Kipchoge Defends Decision to Use Electric Scooter in Sub-2:00 Marathon Attempt

Eliud Kipchoge, the marathon world record holder, is defending his decision to use an electric scooter in his next sub-2:00-hour marathon attempt, saying his critics are missing the larger point of his quest.

The Kenyan first attempted to break the 2:00-hour marathon barrier in 2017’s Breaking2 spectacle, finishing in 2:00:25; his next attempt, dubbed the INEOS 1:59 Challenge, is scheduled for October.

As before, Kipchoge will run on a closed course specifically chosen for its lack of hills and sharp turns—the event’s website says the course is “90% straight”—and he will run with a series of pacers, behind a wind-blocking lead car. The attempt will take place between October 12 and October 20, a window that will let Kipchoge’s team choose favorable weather conditions.

Because of such “contrived conditions,” critics have said, these sub-2:00 efforts are little more than publicity stunts.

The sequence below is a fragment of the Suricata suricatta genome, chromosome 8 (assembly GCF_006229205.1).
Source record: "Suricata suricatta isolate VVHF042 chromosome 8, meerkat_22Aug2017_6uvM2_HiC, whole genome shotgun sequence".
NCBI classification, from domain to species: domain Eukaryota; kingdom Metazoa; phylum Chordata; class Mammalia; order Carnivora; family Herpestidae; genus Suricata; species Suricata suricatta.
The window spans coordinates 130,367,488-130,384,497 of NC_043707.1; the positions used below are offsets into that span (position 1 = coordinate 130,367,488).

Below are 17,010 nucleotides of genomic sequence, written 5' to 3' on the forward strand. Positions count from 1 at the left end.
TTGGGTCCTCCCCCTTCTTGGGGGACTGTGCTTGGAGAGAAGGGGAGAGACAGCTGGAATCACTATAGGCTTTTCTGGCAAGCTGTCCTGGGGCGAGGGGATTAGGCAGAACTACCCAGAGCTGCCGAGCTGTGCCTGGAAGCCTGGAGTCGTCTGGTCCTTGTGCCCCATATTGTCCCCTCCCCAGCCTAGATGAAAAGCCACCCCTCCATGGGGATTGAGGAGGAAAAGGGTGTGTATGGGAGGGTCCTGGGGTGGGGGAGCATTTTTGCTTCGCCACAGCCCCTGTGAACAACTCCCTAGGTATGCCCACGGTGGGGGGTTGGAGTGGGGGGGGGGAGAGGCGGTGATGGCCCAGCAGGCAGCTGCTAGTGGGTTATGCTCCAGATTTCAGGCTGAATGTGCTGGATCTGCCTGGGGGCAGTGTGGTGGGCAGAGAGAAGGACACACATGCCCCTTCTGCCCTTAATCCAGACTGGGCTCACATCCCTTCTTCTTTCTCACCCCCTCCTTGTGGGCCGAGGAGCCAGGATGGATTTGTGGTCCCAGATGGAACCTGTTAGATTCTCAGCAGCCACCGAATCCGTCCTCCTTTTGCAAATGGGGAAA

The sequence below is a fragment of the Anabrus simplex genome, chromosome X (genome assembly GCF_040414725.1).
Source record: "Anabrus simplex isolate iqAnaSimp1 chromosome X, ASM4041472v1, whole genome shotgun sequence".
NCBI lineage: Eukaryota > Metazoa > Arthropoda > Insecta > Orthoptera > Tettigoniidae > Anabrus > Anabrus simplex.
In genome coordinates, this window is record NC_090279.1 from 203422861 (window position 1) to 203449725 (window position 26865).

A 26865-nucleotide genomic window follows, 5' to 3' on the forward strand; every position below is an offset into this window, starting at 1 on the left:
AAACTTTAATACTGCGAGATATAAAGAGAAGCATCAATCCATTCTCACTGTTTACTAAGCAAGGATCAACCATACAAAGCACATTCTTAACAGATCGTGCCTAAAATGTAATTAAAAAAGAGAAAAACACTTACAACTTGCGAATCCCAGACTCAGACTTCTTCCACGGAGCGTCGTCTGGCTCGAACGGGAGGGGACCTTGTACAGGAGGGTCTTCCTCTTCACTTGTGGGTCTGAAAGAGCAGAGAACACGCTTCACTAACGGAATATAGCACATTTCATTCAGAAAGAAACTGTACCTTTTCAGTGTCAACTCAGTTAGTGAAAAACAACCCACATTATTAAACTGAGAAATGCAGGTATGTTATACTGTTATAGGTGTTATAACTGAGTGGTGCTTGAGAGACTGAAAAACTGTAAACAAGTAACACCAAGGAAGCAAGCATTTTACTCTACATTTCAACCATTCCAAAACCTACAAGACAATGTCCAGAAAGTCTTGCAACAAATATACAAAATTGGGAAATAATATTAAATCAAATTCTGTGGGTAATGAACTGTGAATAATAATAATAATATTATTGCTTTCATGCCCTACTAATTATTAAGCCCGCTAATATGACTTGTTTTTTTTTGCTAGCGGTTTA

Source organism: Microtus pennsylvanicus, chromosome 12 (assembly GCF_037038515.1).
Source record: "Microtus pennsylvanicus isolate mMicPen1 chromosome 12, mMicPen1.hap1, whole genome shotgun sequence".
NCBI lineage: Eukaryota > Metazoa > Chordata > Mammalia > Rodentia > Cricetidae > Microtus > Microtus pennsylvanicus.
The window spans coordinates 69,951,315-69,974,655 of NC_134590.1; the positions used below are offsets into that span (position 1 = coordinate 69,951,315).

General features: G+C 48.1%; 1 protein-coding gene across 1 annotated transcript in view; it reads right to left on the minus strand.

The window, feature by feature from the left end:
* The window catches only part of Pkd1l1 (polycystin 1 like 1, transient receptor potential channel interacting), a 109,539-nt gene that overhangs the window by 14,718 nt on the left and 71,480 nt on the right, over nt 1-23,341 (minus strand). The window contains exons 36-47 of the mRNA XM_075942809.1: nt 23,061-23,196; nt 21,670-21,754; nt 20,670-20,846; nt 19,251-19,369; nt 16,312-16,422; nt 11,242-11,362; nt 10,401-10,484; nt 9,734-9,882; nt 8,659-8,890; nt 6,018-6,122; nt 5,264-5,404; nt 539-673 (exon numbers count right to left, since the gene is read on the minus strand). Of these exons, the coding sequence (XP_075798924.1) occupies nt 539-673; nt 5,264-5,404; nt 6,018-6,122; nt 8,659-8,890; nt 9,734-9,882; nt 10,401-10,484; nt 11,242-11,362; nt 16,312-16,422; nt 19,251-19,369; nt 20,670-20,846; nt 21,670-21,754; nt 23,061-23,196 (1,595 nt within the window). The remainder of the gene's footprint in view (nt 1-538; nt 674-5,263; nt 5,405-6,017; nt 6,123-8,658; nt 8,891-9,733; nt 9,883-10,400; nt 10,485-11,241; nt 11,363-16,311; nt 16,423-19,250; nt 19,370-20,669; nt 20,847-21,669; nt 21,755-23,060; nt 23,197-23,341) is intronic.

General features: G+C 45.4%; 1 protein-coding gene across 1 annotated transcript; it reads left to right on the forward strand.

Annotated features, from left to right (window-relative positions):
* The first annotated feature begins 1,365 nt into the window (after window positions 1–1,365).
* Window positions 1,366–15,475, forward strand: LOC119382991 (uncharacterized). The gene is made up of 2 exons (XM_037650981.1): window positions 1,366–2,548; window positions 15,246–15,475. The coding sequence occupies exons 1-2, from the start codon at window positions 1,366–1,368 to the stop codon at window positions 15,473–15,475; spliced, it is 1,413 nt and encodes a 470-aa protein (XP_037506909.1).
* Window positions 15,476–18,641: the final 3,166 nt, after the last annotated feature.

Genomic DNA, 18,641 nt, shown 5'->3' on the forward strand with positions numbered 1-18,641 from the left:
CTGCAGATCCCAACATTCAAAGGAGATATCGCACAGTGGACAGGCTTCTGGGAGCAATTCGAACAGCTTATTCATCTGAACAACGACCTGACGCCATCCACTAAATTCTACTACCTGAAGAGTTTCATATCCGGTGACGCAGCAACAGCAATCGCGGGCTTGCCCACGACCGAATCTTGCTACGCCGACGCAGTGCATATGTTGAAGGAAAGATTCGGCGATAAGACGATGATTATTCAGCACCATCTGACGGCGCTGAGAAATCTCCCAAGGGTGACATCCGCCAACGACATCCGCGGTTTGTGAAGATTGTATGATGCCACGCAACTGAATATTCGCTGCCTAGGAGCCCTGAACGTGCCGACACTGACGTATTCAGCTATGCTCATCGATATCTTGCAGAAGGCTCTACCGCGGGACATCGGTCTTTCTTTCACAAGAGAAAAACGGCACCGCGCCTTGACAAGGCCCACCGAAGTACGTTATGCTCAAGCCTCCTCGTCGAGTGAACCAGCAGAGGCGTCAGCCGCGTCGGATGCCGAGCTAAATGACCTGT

Those same critics howled earlier this week when Kipchoge announced that Zippē scooters had joined INEOS as a sponsor for the project, and that he would use one of the company’s motorized products during his record attempt.

Doing so, critics argued, would clearly give him an unfair advantage—a charge that Kipchoge shrugged off.

“The INEOS 1:59 Challenge is about the human spirit and inspiring people to rethink what’s possible,” Kipchoge said during a conference call with reporters. “At the time of my previous attempt to break this barrier, some faulted me for wearing special shoes that make running 4% more efficient, others for running with pacers behind a wind-blocking vehicle.”

“And now,” he continued, sighing, “I’m being criticized for my plan to cover parts of the course on a motorized scooter. With some people, you cannot win.”

Kipchoge stressed that he would ride the scooter only for short periods of his sub-2:00 attempt and that his pacers would be barred from using them at all.

“In the end,” he said, “I am still covering 26.2 miles, and I am still out there striving to show all of humanity that barriers exist only in our minds.”

“That is what’s important.”